Rumination, or dwelling on negative thoughts, is thought to be associated with both anxiety and depression. Women tend to ruminate more often than men, which helps explain the higher incidences and persistence of depression in women. One of the most effective ways to stop rumination is to treat the underlying anxiety and depression causing it with medicine and behavioral therapy. Treatment options include:

  • Psychotherapy
  • Counseling
  • Meditation
  • Yoga
  • Positive self-reflection
  • Exercise
  • Walks in nature
  • Medications for underlying anxiety, depression or substance abuse

Obsessive rumination may benefit from Ed Watkins’ rumination-focused cognitive behavioral therapy (RFCBT) and traditional cognitive behavioral therapy (CBT), which both shift ruminative thoughts to more adaptive styles of thinking. Other interventions that address rumination are mindfulness-based interventions that improve attention control issues.

Rumination-Focused Cognitive Behavioral Therapy

Rumination is a common symptom that remains after standard CBT for depression. RFCBT is a psychobehavioral therapy that specifically targets rumination. RFCBT is undergoing clinical trials in comparison to CBT for depressed patients who are unresponsive to current behavioral therapy or counseling.

The idea of RFCBT is to develop strategies to promote concrete, specific thinking by modifying the thought process, whereas CBT tries to alter the content of the thoughts themselves. The ongoing trials will measure the severity of depressive symptoms after RFCBT and the level of worry, anxiety, rumination and the quality of life of the patients. Six months after the RFCBT, setbacks are assessed. Problem-solving training and substituting positive thinking for negative, unproductive thoughts are included in the ongoing process. Planning activities to avoid rumination and using compassion for oneself and others are two more goals of rumination-focused cognitive behavioral thinking.

Cognitive Behavioral Therapy

Historically, CBT for rumination showed some usefulness, especially for those with mild rumination. CBT is more useful for single negative thoughts rather than ongoing and successive ruminations that build upon each other. Rumination loops negative thoughts, so each thought precedes or follows the same thought. If the thought that begins the rumination can be changed or stopped, then thought-challenging CBT tools may prove useful. To date, there have been no randomized, controlled trials to evaluate the effectiveness of CBT for rumination.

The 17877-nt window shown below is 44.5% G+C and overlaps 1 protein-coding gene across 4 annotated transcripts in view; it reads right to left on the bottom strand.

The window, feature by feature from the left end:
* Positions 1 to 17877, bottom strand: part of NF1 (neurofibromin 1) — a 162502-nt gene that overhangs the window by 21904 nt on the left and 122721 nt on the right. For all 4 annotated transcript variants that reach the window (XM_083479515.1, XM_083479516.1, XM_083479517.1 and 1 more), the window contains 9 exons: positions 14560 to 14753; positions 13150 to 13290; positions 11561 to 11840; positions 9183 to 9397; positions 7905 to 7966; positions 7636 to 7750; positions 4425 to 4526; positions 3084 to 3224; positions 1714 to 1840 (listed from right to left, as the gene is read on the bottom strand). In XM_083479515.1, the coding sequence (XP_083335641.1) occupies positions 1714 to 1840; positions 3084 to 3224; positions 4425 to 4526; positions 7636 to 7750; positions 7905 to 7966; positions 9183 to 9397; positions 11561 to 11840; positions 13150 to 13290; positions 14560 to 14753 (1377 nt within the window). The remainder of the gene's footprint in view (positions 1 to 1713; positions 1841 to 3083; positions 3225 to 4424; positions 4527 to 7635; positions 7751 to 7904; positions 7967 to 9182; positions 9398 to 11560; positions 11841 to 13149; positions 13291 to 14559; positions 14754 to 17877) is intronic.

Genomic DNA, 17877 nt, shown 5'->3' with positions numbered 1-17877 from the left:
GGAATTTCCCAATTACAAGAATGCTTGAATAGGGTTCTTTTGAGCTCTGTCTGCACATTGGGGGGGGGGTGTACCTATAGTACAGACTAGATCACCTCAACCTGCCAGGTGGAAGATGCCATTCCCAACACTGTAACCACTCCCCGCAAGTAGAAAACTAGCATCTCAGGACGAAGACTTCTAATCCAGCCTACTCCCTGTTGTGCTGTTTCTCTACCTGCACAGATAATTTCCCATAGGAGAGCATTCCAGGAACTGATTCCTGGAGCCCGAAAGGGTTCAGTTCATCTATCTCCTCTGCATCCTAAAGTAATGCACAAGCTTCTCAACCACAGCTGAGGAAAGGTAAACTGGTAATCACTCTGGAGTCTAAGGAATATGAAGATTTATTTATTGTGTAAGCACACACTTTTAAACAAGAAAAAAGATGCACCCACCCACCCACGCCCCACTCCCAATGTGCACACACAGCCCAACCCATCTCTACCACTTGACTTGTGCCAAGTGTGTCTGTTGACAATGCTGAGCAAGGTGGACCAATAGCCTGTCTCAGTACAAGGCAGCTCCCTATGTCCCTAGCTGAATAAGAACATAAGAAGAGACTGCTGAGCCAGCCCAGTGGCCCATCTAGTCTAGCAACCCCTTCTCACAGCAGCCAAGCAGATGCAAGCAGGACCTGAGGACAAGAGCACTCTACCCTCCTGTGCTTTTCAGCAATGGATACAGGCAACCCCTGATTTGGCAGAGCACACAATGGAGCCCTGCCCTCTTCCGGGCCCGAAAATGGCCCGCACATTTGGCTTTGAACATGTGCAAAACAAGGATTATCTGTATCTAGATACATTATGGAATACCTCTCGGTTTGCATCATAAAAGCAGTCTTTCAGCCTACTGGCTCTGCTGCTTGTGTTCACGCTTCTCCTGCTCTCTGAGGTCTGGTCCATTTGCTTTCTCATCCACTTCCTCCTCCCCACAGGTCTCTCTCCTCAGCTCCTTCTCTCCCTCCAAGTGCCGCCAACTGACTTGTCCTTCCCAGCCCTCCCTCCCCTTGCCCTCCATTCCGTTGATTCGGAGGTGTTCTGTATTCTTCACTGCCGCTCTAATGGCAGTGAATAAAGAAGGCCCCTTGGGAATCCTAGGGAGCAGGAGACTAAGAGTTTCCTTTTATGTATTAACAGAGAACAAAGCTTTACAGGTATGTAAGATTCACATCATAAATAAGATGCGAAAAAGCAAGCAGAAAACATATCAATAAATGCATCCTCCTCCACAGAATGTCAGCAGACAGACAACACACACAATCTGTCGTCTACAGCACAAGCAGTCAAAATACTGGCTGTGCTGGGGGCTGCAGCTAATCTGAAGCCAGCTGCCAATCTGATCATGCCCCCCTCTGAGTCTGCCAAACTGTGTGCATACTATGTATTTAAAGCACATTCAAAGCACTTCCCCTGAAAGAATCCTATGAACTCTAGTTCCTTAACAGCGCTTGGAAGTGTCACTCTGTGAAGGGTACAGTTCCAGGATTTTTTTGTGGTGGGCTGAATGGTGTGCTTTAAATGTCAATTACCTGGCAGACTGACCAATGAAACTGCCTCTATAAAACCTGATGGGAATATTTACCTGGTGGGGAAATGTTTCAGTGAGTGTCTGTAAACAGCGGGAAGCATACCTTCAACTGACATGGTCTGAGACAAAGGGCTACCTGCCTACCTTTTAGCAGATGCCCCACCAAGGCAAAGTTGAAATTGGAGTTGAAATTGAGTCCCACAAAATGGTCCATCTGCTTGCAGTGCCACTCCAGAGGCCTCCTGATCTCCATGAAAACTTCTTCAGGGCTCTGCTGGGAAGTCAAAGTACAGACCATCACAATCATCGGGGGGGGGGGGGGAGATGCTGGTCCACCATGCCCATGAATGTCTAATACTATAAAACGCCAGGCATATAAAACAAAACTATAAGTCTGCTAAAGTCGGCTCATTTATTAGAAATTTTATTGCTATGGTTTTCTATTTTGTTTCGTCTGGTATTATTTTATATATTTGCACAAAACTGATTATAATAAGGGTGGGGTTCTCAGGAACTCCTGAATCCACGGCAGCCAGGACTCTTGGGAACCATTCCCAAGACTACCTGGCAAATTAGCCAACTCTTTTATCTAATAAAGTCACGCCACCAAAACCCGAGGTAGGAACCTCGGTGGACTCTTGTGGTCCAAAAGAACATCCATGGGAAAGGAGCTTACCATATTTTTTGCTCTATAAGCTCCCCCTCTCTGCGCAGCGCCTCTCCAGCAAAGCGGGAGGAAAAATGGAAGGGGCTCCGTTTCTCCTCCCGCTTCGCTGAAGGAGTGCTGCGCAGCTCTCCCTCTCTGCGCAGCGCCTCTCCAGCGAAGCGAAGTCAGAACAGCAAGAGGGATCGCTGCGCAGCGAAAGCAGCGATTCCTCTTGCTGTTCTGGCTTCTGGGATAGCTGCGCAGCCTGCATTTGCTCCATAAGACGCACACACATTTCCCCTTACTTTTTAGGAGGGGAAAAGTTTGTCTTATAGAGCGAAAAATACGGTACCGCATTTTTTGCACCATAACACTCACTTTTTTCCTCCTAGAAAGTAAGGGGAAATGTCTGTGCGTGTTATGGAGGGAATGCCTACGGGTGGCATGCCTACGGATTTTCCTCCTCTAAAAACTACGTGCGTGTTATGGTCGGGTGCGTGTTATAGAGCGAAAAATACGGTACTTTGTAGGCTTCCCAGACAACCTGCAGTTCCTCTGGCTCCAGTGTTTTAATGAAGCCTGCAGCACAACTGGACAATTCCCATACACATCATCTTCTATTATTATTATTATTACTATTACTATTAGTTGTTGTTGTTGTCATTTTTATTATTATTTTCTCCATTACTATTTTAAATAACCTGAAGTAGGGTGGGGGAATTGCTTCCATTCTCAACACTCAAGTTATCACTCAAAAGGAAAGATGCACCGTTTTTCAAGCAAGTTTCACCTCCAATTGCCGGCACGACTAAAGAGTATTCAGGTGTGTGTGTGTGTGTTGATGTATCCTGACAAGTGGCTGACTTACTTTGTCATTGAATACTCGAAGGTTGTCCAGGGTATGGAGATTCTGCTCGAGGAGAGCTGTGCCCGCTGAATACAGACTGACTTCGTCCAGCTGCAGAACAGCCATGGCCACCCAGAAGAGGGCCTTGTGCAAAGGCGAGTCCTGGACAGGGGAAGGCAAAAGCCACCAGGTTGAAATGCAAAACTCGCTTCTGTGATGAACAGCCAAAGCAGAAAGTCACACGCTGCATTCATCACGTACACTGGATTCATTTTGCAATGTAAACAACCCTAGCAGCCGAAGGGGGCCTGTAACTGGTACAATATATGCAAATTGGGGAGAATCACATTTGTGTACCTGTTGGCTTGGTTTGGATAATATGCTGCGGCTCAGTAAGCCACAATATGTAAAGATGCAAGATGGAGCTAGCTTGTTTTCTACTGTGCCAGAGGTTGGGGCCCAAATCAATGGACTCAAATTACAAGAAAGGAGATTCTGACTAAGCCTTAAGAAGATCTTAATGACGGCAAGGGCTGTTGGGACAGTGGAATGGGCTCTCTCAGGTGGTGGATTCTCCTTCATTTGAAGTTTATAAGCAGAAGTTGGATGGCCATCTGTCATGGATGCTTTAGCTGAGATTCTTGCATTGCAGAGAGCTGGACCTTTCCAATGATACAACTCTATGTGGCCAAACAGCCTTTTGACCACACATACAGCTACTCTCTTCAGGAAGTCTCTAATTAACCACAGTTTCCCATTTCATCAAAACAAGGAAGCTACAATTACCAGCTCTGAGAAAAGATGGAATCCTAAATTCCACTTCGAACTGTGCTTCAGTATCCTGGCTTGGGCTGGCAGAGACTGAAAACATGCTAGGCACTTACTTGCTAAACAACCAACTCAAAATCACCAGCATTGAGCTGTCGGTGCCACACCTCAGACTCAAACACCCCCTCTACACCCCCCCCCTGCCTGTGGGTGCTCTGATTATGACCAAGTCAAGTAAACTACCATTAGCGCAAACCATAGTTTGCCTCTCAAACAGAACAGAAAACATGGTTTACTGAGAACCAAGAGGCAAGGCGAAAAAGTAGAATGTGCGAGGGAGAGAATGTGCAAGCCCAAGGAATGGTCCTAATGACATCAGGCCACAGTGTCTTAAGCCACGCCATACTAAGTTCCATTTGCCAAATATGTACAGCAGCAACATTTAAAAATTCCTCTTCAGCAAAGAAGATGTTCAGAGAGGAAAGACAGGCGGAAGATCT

Mindfulness

Mindfulness exercises for rumination start with identifying when a negative incident happens, accepting that it occurred, facing the truth of the matter honestly, being creative with addressing the negative thought, being thankful for all the good things in your life and developing inner self-control. According to a study published in the Proceedings of the National Academy of Sciences of the United States of America, a mindfulness activity as simple as going for a walk helps reduce rumination and the associated cognitive stress.

Schedule a time for self-reflection or problem-solving each day and vow not to think about negative thoughts until that time. If you happen to fixate on certain thoughts before that time, remind yourself that there is a time scheduled for such thoughts later in the day.

Another positive mindfulness tool is meditation. Thinking about positive experiences make people want to experience those happy emotions again, while painful thoughts cause a person to want to avoid that pain. Avoidance can lead to numbing or placating activities such as alcohol use, eating, sex, gambling or compulsive working. Mindfulness helps regulate emotions and reduces anxiety and depression.

According to a 2012 review published in Alternative Medicine Review, yoga has a beneficial impact on anxiety and stress. Some behaviors, supplements and herbs have shown promise addressing many psychological issues, including: